Some existing restrictions were loosened, adding to the sense of confusion over the new regime. The nationwide curfew was extended from 6pm to 7pm to account for the clocks changing to daylight saving time next Sunday.
"In the end, it will be better than before because we gain an hour in the evening with the curfew at 7pm," Louise, a yoga teacher, told Agence France-Presse.
Moreover, despite growing concerns expressed over Covid-19 transmission in schools, the prime minister announced that physical education classes could resume indoors, lifting a suspension on a practice aimed at reducing transmission risk. No provisions were announced to shutter school cafeterias, despite Education Minister Jean-Michel Blanquer's recent and rare concession that mask-less lunches at school are the "weak link in a pupil's day".
The limited measures bolster the impression the French government is mainly counting on its vaccination programme – which has seen 6.1 million vaccinated, including 2.4 million fully inoculated with second doses – and improving weather conditions to quell the crisis.
"With the arrival of spring, we are going towards a period with temperatures less favourable to the circulation of the virus," Véran told Le Parisien over the weekend. "Vaccinations are a game-changer," he told the newspaper, pledging to provide 100,000 extra doses over the next 15 days to the regions hardest-hit by the current surge of Covid-19 infections.
Too little, too late?
But if the lightness of the new measures was designed to make them more popular, the government may have misjudged the public mood.
A majority of French people surveyed say new measures should have been decided earlier and that at this point they are unlikely to be sufficient. A poll by the Odoxa firm released Friday showed 78 percent of French people surveyed felt the new restrictions should have been imposed sooner and 52 percent thought they would be "insufficient given the current health situation". Among those polled in the areas affected by the lockdown, 52 percent believe the measures are "too restrictive" while 53 percent believe they will be "ineffective" at stemming Covid-19.
A full 47 percent of those polled by Odoxa, including two-thirds of the young people surveyed, said they would defy the rules of this lockdown, compared to only 5 percent who said the same of the lockdown a year ago and 12 percent during the autumn lockdown. Marseille saw a mass rebellion against Covid-19 restrictions on Sunday as more than 6,000 people gathered, mostly unmasked, at an illegal carnival-style street party. The Mediterranean port city, 200km west of Nice, is not subject to the fresh lockdown restrictions. But the nationwide curfew, bar and restaurant closures, and pre-existing rules governing mass gatherings and face masks do apply.
Health professionals are also sceptical that the new restrictions will work as Covid-19 numbers continue to rise. "We may be able to slow down a little bit, but the epidemiological situation is not going to sort itself out quickly with the measures being taken," former top health ministry official William Dab told BFMTV.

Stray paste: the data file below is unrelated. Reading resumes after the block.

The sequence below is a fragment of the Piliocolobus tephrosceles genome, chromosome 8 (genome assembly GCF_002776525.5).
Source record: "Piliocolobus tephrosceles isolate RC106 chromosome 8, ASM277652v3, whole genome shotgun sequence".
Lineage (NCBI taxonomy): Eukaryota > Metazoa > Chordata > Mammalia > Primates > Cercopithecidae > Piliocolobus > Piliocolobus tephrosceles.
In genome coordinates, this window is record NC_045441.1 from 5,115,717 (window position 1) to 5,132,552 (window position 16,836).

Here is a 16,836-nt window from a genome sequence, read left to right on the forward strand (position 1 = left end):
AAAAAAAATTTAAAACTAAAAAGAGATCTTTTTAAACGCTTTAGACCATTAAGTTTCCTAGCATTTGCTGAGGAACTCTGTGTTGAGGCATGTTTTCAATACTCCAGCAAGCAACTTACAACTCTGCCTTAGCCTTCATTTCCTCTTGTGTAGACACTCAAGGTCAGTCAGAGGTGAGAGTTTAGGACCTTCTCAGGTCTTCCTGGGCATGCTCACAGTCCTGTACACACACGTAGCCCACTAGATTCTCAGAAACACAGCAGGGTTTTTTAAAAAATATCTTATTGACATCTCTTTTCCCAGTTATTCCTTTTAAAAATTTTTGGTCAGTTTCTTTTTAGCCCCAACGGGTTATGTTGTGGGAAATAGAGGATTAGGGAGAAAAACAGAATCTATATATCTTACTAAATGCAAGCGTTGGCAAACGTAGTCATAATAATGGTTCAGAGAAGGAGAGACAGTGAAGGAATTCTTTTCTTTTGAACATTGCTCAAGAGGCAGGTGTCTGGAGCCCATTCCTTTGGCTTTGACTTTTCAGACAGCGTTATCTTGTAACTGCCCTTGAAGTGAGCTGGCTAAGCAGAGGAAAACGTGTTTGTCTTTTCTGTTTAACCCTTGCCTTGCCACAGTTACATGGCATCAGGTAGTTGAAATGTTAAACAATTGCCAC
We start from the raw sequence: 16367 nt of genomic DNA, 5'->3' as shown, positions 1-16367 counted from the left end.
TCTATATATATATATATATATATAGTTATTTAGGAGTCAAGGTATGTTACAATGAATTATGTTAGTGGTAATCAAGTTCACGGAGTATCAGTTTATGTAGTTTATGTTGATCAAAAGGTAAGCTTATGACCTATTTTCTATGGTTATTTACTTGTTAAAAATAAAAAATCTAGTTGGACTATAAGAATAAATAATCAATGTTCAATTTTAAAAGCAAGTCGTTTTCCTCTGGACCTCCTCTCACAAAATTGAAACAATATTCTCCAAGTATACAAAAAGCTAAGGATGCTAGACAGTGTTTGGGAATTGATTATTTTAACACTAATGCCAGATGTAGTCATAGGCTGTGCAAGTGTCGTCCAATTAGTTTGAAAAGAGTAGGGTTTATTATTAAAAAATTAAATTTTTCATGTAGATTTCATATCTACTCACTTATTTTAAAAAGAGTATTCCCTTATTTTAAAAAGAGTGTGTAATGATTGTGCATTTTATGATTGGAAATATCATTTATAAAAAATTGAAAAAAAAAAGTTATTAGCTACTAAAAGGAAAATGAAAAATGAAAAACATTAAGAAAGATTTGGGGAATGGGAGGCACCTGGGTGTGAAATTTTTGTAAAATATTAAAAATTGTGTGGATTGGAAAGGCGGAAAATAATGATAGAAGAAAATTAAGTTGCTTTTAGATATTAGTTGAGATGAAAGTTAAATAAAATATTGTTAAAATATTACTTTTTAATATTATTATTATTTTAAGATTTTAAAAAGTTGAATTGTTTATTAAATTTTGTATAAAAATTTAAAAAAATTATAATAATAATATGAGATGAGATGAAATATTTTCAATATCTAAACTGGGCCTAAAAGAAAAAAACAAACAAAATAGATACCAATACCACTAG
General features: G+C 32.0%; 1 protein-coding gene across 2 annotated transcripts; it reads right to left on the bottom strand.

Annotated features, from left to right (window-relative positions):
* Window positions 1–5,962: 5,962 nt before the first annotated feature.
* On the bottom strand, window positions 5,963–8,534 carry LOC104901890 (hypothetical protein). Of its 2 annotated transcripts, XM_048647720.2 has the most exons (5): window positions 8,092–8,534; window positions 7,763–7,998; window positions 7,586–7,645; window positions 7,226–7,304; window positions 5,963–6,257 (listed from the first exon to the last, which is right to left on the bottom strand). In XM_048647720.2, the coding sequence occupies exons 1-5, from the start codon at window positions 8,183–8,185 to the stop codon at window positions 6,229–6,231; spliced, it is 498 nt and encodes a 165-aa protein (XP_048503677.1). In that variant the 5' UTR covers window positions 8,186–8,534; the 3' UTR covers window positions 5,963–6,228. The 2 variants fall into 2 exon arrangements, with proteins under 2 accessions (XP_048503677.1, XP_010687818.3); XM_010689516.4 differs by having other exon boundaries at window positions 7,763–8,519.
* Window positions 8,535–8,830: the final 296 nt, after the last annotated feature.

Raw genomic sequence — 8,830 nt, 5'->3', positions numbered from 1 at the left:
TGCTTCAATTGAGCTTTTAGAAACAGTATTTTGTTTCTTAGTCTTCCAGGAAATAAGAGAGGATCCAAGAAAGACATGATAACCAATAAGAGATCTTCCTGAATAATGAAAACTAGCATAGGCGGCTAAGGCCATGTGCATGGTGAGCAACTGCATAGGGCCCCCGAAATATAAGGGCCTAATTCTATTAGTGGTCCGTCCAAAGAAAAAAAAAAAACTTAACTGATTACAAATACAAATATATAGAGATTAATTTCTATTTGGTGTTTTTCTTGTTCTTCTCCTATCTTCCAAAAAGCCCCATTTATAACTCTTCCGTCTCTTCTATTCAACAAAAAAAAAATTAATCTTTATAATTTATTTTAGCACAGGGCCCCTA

"The fact that people are outside doesn't worry me," epidemiologist Renaud Piarroux, who heads the parasitology unit at Paris's Pitié-Salpêtrière hospital, told the LCI news channel on Monday. "The problem is that restrictions haven't been imposed in places where they need to be," Piarroux said, citing workplaces and schools.
"We shouldn't kid ourselves. We aren't going to see a rapid drop in cases with these measures," he added.
As of Monday, 4,548 patients were being treated for Covid-19 in intensive care units in France, the highest figure since late October, during the country's second lockdown. The ICU figures are more dire in the Ile-de-France region, the greater Paris area, where ICU units are saturated with Covid-19 patients. More than 30,000 new daily infections were registered within the previous 24 hours on both Friday and Saturday in France, and the more contagious and more lethal British variant represents the majority of new infections. More than 92,000 people have died from Covid-19 in the country since the start of the pandemic.
"When you look at the numbers, they're unsustainable, and it is going to become even harder as the virus continues to circulate," Anaelle Aeschliman, a nurse at the Ambroise Paré clinic in Neuilly-sur-Seine, west of Paris, told AP. "I admit I was a bit disappointed that we aren't being locked down nationwide," she said.
"The government should never have let the situation deteriorate to this point," epidemiologist Catherine Hill told Libération. "They don't understand this epidemic, they've never had a strategy. They're fumbling around in the dark searching for the light switch. It's appalling."
Confusion over France's latest restrictions followed general bewilderment last week over the AstraZeneca vaccine. Four days after France suspended its use amid blood clot concerns across Europe, the country's health authority re-approved use of the vaccine but recommended it only for those age 55 and above.